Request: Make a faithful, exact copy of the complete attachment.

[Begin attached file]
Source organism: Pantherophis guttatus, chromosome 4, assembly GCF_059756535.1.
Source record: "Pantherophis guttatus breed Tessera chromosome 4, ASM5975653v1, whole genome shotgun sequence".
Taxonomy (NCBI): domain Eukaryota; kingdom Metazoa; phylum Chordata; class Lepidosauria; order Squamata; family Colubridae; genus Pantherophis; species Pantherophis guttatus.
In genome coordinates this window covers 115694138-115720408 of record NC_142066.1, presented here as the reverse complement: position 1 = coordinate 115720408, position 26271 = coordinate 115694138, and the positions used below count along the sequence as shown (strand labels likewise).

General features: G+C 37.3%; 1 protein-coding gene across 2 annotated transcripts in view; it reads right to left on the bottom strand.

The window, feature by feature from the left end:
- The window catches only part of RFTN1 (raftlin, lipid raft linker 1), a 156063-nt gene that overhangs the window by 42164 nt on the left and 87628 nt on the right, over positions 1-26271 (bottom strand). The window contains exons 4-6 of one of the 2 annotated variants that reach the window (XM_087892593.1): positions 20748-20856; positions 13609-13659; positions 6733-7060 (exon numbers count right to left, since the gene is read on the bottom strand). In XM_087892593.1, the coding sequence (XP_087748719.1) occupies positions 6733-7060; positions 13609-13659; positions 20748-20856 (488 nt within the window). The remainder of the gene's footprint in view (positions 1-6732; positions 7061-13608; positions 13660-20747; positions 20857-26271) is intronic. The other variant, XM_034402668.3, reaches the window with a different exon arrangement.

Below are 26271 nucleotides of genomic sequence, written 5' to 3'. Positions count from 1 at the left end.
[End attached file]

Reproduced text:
Source organism: Pantherophis guttatus, chromosome 4, assembly GCF_059756535.1.
Source record: "Pantherophis guttatus breed Tessera chromosome 4, ASM5975653v1, whole genome shotgun sequence".
Taxonomy (NCBI): domain Eukaryota; kingdom Metazoa; phylum Chordata; class Lepidosauria; order Squamata; family Colubridae; genus Pantherophis; species Pantherophis guttatus.
In genome coordinates this window covers 115694138-115720408 of record NC_142066.1, presented here as the reverse complement: position 1 = coordinate 115720408, position 26271 = coordinate 115694138, and the positions used below count along the sequence as shown (strand labels likewise).

General features: G+C 37.3%; 1 protein-coding gene across 2 annotated transcripts in view; it reads right to left on the bottom strand.

The window, feature by feature from the left end:
- The window catches only part of RFTN1 (raftlin, lipid raft linker 1), a 156063-nt gene that overhangs the window by 42164 nt on the left and 87628 nt on the right, over positions 1-26271 (bottom strand). The window contains exons 4-6 of one of the 2 annotated variants that reach the window (XM_087892593.1): positions 20748-20856; positions 13609-13659; positions 6733-7060 (exon numbers count right to left, since the gene is read on the bottom strand). In XM_087892593.1, the coding sequence (XP_087748719.1) occupies positions 6733-7060; positions 13609-13659; positions 20748-20856 (488 nt within the window). The remainder of the gene's footprint in view (positions 1-6732; positions 7061-13608; positions 13660-20747; positions 20857-26271) is intronic. The other variant, XM_034402668.3, reaches the window with a different exon arrangement.

Below are 26271 nucleotides of genomic sequence, written 5' to 3'. Positions count from 1 at the left end.